TAMPA — Former USF football coach Jim Leavitt is apparently taking the gloves off.
A motion filed Tuesday in Leavitt's wrongful termination suit attempts to connect his firing in January to USF's signing of basketball transfer Gus Gilchrist 18 months earlier, alleging that athletic director Doug Woolard twice in summer 2009 (it's intended to be 2008) "personally confided" to Leavitt that USF had to find a job for Gilchrist's trainer, Terrelle Woody, as a "quid pro quo" to sign the transfer and that Woolard knew doing so would likely violate NCAA rules.
Woody worked two seasons as a strength and video assistant on coach Stan Heath's staff, but the NCAA reviewed the matter and found no wrongdoing in his hiring; NCAA by-laws have since disallowed the practice of hiring a close associate or relative of a recruit before or after his or her signing. Heath has been adamant that Gilchrist signed regardless of Woody's hiring two months later.
The motion filed Tuesday by attorney Wil Florin in Hillsborough County Circuit Court includes a previously submitted "request for admissions" from USF, which asserts that Leavitt advised Woolard not to hire Woody, citing an instance where Leavitt was presented a similar situation with a recruit from Miami. Woolard "was willing to risk violating NCAA recruiting rules in 2009 (sic) in order to strengthen the competitiveness of the USF basketball team," according to Leavitt's attorneys, and knew that "Gilchrist would not attend USF absent USF employing his close friend Terrell (sic) Woody."
The motion alleges that Woolard did not disclose his conversations with Leavitt to the NCAA when they reviewed Woody's employment last fall and that it was with those conversations in mind that Woolard "had a pre-determined mind-set to terminate" Leavitt "in order that Leavitt be publically (sic) discredited in the event Leavitt was questioned regarding his knowledge of the basketball recruiting issue and thereby protect Woolard's reputation and job security at USF and any future employment."
USF's legal response denies that the Woolard-Leavitt conversation took place and "denies that Leavitt ever rendered such advice; in fact, Doug Woolard had to caution Leavitt not to hire the father of a high school football player as part of a package deal when Leavitt was attempting to recruit the son."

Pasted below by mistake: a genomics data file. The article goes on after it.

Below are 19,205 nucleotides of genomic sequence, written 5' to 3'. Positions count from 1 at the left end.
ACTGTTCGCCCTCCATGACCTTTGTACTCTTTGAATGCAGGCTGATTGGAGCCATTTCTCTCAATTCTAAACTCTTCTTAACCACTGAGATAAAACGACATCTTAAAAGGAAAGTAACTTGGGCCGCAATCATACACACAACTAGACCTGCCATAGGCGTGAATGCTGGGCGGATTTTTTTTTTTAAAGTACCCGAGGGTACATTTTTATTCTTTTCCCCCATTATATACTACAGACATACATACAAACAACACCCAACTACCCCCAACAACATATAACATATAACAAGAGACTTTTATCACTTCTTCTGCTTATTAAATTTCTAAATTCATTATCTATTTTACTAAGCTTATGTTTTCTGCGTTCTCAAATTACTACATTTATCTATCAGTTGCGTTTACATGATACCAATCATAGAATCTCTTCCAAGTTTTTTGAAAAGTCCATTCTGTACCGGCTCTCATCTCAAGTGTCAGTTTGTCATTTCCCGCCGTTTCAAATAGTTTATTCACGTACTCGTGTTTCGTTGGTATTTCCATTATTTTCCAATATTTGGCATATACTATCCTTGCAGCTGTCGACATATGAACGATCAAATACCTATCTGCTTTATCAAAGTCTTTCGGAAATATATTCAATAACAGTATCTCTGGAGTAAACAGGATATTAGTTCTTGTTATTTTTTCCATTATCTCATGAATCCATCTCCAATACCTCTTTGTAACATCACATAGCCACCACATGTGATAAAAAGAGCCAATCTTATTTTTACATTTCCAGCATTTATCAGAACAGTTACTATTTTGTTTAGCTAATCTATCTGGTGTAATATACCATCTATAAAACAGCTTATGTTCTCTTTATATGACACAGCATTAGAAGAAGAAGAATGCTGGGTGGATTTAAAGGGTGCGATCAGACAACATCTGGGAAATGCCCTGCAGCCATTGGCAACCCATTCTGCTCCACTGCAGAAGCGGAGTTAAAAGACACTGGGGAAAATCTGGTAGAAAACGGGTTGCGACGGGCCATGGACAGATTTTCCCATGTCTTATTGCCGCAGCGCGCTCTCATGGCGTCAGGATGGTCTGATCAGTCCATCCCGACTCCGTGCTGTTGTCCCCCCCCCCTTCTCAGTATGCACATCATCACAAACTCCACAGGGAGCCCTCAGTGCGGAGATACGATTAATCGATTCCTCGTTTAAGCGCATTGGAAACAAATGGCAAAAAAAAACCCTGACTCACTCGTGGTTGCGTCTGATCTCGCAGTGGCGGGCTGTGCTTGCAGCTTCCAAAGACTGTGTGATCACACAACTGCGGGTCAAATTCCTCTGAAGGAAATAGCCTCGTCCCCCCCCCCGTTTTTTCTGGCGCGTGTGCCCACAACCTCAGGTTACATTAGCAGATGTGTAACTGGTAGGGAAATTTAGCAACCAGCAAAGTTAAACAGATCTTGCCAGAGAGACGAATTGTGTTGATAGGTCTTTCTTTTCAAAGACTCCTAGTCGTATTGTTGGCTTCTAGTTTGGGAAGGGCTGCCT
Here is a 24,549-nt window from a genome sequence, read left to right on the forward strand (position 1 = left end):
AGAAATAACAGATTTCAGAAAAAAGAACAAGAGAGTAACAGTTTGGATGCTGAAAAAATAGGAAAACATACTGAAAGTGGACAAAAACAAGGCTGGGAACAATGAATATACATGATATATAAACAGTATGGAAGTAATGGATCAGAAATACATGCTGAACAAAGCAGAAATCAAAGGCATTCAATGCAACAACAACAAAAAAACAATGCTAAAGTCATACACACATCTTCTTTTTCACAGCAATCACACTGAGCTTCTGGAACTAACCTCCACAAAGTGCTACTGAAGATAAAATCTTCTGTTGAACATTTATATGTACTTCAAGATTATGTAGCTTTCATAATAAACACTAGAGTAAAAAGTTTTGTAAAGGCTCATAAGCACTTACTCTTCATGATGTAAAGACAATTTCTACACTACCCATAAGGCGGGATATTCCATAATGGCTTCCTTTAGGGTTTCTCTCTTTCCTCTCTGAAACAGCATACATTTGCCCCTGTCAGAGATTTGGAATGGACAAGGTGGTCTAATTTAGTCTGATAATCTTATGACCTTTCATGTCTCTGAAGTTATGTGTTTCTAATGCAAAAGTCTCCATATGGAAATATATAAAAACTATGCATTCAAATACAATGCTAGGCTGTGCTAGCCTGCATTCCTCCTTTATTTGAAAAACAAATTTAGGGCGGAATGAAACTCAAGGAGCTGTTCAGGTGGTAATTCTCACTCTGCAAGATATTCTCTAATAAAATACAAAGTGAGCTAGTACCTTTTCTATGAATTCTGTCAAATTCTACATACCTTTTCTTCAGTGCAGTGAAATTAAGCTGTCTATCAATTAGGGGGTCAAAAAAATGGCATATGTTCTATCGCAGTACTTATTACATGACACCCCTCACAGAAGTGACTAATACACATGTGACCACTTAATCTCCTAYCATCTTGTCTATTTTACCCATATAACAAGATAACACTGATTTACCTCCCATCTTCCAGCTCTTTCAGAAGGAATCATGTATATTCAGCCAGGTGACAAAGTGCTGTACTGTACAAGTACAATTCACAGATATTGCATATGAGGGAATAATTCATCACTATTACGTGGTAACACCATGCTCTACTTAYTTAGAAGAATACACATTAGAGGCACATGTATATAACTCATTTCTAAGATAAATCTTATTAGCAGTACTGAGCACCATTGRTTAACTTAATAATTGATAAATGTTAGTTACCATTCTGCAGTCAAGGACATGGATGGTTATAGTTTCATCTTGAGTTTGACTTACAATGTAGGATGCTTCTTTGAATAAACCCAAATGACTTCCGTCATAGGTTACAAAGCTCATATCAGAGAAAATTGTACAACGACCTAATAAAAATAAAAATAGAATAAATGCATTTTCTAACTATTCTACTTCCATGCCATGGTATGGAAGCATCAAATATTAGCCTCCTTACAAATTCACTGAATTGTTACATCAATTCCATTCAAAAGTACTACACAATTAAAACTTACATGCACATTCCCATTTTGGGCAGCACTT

The 55 requests for admissions from Leavitt's attorneys, most of which were denied in response by USF, have very little to do with the incident that led to Leavitt's firing — he was found to have grabbed player Joel Miller by the throat and slapped him twice during halftime of USF's Nov. 21 game against Louisville — and more to do with the procedural aspects of his firing and the investigation that led to USF's decision.
"It's a puzzling strategy. It feels to me like a desperate strategy," USF spokesman Michael Hoad said. "They're attempting to make a big deal of a small part of the legal process. A lot of this digging up old stories like Terrelle Woody, this case isn't about that. In the end, a jury is going to decide who is telling the truth. I don't think a lot of this is going to make a lot of difference in that."
This and that: With a huge wave of new facilities coming in the next year, USF is in strong position to contend for the right to host conference tournaments. The Bulls have submitted bids to host Big East postseason soccer and softball tournaments in the new facilities, along with golf, tennis and outdoor track. Winning bids should be announced in the next month. … Women's soccer, off to a 5-1-1 start, the program's best in 12 years, opens Big East play Friday night at home against Marquette. Chelsea Klotz leads USF and the Big East with eight goals in seven games.